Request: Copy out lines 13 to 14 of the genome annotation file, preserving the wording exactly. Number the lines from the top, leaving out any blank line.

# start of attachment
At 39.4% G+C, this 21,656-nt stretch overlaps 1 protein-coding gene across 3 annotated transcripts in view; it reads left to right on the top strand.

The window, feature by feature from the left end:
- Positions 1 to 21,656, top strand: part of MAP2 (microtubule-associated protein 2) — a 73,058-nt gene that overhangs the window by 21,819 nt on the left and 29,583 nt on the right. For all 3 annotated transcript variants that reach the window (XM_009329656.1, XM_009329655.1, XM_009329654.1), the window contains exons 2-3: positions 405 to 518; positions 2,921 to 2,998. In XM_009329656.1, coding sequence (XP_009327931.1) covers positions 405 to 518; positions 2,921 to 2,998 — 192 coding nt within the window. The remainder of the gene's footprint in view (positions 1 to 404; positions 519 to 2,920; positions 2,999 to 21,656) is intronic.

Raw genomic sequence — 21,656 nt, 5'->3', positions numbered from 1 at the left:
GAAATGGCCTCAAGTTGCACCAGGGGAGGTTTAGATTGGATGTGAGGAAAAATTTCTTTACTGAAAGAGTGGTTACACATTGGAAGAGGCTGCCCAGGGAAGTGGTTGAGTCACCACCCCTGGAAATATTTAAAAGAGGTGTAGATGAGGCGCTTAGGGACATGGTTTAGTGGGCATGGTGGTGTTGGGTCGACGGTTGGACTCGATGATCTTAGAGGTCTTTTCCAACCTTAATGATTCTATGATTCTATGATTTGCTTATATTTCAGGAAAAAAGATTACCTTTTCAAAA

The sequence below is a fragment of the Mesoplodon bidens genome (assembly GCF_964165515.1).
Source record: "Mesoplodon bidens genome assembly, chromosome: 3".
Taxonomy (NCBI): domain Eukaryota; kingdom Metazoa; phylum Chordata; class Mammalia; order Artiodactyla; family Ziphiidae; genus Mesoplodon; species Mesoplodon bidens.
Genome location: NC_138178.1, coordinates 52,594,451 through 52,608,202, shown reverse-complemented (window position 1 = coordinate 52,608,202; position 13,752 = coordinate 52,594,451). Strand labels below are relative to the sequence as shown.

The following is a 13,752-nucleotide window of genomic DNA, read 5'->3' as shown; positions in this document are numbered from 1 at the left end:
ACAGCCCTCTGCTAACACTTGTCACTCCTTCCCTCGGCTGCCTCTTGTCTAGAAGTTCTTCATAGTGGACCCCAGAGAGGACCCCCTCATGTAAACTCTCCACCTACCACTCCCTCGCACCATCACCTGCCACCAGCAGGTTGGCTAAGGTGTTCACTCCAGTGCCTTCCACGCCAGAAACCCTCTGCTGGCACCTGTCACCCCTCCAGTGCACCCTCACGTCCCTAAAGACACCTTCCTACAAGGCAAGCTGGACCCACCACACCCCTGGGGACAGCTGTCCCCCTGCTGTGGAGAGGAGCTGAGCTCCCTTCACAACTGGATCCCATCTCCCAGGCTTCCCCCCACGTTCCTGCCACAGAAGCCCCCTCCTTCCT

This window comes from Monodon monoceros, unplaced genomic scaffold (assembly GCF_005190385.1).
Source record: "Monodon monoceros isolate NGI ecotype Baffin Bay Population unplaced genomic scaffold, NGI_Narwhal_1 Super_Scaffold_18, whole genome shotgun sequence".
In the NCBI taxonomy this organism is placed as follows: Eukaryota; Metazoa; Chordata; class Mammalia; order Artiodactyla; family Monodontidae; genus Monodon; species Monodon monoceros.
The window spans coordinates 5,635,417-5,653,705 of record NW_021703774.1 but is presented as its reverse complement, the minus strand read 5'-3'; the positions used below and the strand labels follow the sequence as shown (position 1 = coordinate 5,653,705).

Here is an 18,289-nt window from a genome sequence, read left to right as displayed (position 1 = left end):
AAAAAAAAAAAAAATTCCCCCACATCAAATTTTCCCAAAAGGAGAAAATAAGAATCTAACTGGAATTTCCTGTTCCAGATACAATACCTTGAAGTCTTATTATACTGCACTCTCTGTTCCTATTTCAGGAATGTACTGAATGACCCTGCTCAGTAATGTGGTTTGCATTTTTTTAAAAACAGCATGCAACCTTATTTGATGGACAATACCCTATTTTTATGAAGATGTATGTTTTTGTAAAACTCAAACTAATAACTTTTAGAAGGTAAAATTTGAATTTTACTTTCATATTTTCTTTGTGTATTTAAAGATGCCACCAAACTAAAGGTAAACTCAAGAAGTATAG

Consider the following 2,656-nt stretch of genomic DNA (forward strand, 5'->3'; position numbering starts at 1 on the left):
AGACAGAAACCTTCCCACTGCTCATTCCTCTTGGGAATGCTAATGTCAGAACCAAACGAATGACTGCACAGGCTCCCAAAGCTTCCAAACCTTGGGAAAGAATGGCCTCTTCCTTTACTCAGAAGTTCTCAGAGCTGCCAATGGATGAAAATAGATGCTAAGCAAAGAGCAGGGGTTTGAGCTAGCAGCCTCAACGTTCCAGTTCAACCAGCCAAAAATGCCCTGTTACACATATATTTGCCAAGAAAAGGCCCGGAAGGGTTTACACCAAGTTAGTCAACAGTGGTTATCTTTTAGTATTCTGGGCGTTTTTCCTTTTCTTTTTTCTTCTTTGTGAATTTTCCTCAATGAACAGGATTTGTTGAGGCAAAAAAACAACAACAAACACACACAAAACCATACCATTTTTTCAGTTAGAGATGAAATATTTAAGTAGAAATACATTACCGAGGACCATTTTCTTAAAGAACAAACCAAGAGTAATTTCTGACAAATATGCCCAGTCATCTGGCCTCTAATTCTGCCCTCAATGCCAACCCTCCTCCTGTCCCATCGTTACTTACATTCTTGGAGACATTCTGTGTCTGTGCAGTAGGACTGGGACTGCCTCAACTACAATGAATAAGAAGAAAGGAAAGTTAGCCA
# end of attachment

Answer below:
Source record: "Monodon monoceros isolate NGI ecotype Baffin Bay Population unplaced genomic scaffold, NGI_Narwhal_1 Super_Scaffold_18, whole genome shotgun sequence".
In the NCBI taxonomy this organism is placed as follows: Eukaryota; Metazoa; Chordata; class Mammalia; order Artiodactyla; family Monodontidae; genus Monodon; species Monodon monoceros.